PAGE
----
Advertising: 'Star Trek', 'The Italian Job' and pussy galore: the modern face of motoring

She resembles Liz Hurley in 'Austin Powers' (boots, black stockings, mini skirt, black polo neck)
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The Independent Online

Old Volkswagen last week, new Volkswagen this. But the new Volkswagen commercial, on our very own 21st-century British Empire television, is seriously retro, deeply allusive. (You didn't get retro in early 1960s car ads; it was always Tomorrow Calling. Cars were new here.) It's 30 seconds of spot the reference.

A collection of Tom Thumb people are advancing cautiously along a table top. The men are oddly got up: one's black and they look like early Star Trek crew. Behind them a giant ginger cat fills the screen, looking very back-projected and generic monster film-ish.

The group scatters and the cat comes after the girl, who resembles Liz Hurley in the first Austin Powers film (boots, black stockings, mini skirt, black polo neck), which means looking like a 1965 Chelsea Girl.

A moment, here, for the room. It's absent-minded prof, a north Oxford study in a late Victorian house. Anyway, Liz runs across the table and into a dinky red Polo and drives like hell. The monster moggy bats it off the table with a careless paw; it skims neatly off things and lands on the floor the right way up and keeps going. Lovely, simple effects. And on down the stairs (The Italian Job) to the Minton encaustic hall tiles, with kitty in pursuit.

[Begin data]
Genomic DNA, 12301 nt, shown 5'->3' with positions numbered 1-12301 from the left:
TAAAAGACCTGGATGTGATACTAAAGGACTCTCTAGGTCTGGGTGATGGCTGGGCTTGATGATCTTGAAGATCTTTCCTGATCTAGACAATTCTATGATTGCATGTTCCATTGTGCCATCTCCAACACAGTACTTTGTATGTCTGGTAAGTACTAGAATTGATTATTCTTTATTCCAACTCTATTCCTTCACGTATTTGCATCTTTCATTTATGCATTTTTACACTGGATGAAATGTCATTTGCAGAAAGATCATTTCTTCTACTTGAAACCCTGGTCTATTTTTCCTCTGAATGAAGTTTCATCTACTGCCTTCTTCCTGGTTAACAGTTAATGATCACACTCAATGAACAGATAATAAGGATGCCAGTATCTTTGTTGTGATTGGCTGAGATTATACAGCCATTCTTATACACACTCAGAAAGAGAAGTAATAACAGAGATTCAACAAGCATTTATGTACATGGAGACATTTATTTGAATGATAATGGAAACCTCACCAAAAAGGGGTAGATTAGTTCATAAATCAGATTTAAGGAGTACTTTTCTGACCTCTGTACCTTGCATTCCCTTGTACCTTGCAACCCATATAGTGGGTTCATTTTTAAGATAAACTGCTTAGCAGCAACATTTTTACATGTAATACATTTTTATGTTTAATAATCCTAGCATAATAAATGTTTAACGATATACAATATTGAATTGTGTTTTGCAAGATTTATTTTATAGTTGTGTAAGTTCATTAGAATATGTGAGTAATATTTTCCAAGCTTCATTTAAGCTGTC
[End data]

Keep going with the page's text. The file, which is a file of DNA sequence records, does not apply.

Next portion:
Well, we love it, don't we? Perhaps Michael Schumacher, who is arguably the world's most boring and self-satisfied celebrity (he obviously thinks he's tremendously handsome too), would find it an un-useful way to advertise cars, but most of us thrill to Liz Hurley and the big cat.

Anyway, into the kitchen, which isn't exactly dernier cri either. Prof-dad's there, pottering with a glass of something hot. He drops it as the Polo speeds by and picks up the murderous Miaowski. (Did you know, leftists of a certain age used to call their animals after Soviet ministers? Misky was an obvious favourite.) The cat gazes over his shoulder in the most baleful way possible, while Liz is out of the catflap to a proper Sixties drum roll.

The end-line is "small but tough". All this entertainment just to remind us of something Brits are inclined to believe anyway: that little German cars are tougher than little Frog, Eyetie, Jap or spic models, though they couldn't possibly say anything like that.

peter@sru.co.uk

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